Raising enthusiasm for STEM

  • Raising enthusiasm for STEM

What does it take to nurture teenage innovation in an age where young people’s digital appetite is at an all-time high? Maggie Philbin, CEO of TeenTech, has a few ideas…

One of the most eye-catching statistics I read in the process of writing the Digital Skills for Tomorrow’s World report was that 47% of jobs will disappear due to technology over the next ten years; but that for every job that disappears two will be created. Good news for those with the right skills and the right aptitude who can take advantage of the opportunity. But as we know, far too many will not be able to do this. The words ‘skills gap’ and ‘STEM’ are heard together all too often – whether in the media, boardroom or classroom. I’m hopeful the new computing curriculum will make a big difference over the long term. However, I still worry about sufficient context and also about those downstream, uninspired and unstretched by the former IT curriculum, with no idea of the rich openings offered by a world which is digital by default. Parents are very influential when it comes to choosing career pathways and offer well-meaning but often out of date advice based on misconceptions of fast changing industries. And companies themselves are not always the best at communicating the possibilities in the most effective way. So what can we all do to make sure young people profoundly understand they can play a part in the development of emerging technologies as well as in their consumption? We made a number of practical suggestions in our recent Digital Skills for Tomorrow’s World report on what needs to be done to nurture home-grown talent so that it meet the needs of Britain’s modern economy. Our leading recommendation for government was the need to seriously invest in teachers – not only with the provision of good CPD but with funding to allow them time to take advantage of the opportunities. We suggested Government needs to invest at least an additional £20 million by 2020 to help successfully embed the new computing curriculum in schools in England. Current funding levels of £3.5m equate to just £175 per school. But there’s a lot schools, businesses, parents and students can do, too.

The value of connections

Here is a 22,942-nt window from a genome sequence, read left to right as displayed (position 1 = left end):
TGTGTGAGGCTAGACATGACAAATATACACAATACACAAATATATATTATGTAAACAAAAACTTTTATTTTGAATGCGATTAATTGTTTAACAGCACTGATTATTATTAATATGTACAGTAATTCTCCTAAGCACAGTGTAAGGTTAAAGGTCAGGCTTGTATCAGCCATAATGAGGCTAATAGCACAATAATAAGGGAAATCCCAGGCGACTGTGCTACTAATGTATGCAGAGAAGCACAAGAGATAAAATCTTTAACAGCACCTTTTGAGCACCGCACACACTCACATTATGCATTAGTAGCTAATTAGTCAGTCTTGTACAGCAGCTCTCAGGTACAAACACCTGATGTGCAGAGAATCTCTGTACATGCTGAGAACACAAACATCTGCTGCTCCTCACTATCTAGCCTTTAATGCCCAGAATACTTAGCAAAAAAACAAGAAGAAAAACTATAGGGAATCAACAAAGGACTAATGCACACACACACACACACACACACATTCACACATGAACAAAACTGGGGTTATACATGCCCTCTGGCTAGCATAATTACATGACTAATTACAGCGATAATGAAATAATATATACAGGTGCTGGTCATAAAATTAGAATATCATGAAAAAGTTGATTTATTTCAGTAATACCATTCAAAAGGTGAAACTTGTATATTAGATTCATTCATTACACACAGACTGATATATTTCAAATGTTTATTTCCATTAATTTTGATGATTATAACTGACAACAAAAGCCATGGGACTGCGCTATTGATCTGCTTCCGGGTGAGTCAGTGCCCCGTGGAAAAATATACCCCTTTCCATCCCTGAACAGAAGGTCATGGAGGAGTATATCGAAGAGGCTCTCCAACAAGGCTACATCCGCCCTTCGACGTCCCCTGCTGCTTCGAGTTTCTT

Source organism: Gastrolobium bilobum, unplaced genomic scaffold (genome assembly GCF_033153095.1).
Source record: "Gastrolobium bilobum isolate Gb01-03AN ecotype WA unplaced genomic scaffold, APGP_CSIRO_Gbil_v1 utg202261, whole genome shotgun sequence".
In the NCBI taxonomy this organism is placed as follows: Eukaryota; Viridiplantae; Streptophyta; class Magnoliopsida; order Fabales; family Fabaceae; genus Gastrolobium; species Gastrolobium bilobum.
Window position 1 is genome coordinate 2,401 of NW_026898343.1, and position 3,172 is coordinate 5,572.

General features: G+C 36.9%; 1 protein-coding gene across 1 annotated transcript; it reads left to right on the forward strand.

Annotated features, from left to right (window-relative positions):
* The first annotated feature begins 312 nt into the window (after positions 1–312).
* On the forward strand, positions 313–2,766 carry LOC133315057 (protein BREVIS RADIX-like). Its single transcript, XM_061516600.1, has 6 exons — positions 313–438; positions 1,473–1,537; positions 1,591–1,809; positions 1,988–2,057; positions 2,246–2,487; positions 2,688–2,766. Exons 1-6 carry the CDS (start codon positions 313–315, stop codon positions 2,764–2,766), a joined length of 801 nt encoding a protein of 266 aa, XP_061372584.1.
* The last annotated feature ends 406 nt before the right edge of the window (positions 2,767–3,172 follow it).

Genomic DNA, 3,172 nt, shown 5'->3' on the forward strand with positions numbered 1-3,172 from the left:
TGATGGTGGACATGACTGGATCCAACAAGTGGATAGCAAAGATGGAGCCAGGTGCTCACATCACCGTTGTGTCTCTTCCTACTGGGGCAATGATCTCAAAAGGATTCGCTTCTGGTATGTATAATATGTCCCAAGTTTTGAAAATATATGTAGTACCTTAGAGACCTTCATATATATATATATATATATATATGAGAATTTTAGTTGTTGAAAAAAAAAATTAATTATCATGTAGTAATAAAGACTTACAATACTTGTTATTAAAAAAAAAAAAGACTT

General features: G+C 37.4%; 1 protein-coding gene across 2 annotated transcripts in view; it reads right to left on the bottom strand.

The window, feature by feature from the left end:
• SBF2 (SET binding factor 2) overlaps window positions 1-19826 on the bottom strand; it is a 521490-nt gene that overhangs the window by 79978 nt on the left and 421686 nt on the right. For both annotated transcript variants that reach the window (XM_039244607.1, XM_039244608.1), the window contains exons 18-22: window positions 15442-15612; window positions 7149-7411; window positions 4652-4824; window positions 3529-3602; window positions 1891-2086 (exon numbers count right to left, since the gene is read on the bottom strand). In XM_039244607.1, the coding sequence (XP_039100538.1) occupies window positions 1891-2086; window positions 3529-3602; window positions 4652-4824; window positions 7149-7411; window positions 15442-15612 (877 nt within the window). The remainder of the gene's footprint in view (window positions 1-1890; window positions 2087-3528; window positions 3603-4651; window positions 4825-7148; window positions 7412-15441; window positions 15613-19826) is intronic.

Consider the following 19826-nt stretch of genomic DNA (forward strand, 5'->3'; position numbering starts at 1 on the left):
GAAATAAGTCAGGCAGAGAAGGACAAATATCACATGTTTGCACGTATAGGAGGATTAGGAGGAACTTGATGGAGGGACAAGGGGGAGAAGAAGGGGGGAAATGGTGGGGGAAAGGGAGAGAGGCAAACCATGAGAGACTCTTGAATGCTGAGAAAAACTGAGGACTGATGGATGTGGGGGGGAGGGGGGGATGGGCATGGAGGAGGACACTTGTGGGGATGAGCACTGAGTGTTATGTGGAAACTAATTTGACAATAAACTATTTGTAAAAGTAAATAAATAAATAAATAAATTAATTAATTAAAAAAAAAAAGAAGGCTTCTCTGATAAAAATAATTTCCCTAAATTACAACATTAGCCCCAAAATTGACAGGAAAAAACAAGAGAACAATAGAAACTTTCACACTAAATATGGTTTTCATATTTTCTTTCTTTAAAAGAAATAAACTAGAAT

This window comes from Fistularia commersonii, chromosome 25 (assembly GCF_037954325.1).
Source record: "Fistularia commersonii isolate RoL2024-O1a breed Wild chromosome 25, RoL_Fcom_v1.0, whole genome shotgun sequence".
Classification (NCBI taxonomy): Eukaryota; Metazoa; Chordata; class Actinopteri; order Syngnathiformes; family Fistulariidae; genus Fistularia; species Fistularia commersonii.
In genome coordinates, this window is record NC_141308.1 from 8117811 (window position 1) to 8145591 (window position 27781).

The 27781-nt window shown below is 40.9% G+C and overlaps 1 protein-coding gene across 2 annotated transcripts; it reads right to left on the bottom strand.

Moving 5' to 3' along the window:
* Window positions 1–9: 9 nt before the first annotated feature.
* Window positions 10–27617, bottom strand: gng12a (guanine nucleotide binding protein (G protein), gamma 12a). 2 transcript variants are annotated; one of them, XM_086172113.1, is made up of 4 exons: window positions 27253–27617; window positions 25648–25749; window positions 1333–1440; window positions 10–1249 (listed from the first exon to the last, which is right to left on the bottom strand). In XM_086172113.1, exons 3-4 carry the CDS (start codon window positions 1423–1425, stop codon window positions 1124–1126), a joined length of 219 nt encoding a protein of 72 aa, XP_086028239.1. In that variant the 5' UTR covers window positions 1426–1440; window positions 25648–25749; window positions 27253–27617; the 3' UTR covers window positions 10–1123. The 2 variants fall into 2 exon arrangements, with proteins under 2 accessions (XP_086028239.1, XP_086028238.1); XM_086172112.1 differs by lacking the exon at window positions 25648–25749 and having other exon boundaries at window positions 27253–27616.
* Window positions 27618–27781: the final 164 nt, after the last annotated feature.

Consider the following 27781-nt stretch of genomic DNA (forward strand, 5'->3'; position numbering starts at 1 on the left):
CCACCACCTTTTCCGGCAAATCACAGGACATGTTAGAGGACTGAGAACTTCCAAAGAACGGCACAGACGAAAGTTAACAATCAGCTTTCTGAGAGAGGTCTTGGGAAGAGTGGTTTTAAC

The most common feedback we get from students and teachers is how much young people enjoy the opportunity to create and show off their own real ideas. In particular, being able to get feedback directly from industry on their thinking. Industry is able to pick up on potential in a slightly different way – where a parent might be saying ‘You’d make a great lawyer’, they might say ‘You could think about digital marketing’. It’s important to help young people recognise the qualities they might already have which would suit them to particular areas of science or technology. Students can admire the CEO of a tech company who visits to give a talk but still feel his or her achievements are completely out of their reach. Encouraging the engineers and scientists who come into the classroom to talk about personal qualities they apply in their work – teamwork, attention to detail, excitement of winning a contract, helps students to understand how they might enjoy being part of their world. Near peers are influential; inviting apprentices and graduate trainees to visit can help to break breaks down that barrier of ‘but I couldn’t do that’. However, it is vital that these relationships are built for the long term and are not considered one-off interventions. This is especially crucial for the ones that are oblivious to their own potential and might take a bit longer to believe they could achieve the same height and become part of the future.

Creative freedom with industry feedback

On top of these connections, it’s also hugely important that we give our young innovators the creative autonomy to start exploring on their own and come up with their own solutions. Our TeenTech Awards were set up to give schoolchildren the right mix of industry collaboration and creative exploration, providing them with the freedom to carve out these connections, with our support, and simply work on ideas to make life easier and better through technology. One of our teams started out with an idea for “a car that changed colour according to your mood”. We connected them with an ambassador from the Transport Research Laboratory who worked with them, carefully suggesting areas they might want to investigate such as whether paint can change colour and what existing technology might help a car recognise your mood. The project won the ‘Future of Transport’ category and as the girls said ‘ it opened our eyes to all kinds of technology we didn’t even realised existed. It was a brilliant experience”. Teachers say this project-based work fires enthusiasm and also helps students, parents and indeed staff understand the potential of certain subjects. Future innovators need to see how these careers could be relevant to them, and what they need to do to get there – and hands on experiences supported by both educators and industry are vital in demonstrating this.

About the author

Maggie Philbin is CEO and co-founder of Teentech, which organises events to help young people realise the career potential of STEM subjects. The next annual TeenTech Awards will take place in summer 2015. To find your nearest TeenTech event, please visit www.teentech.com.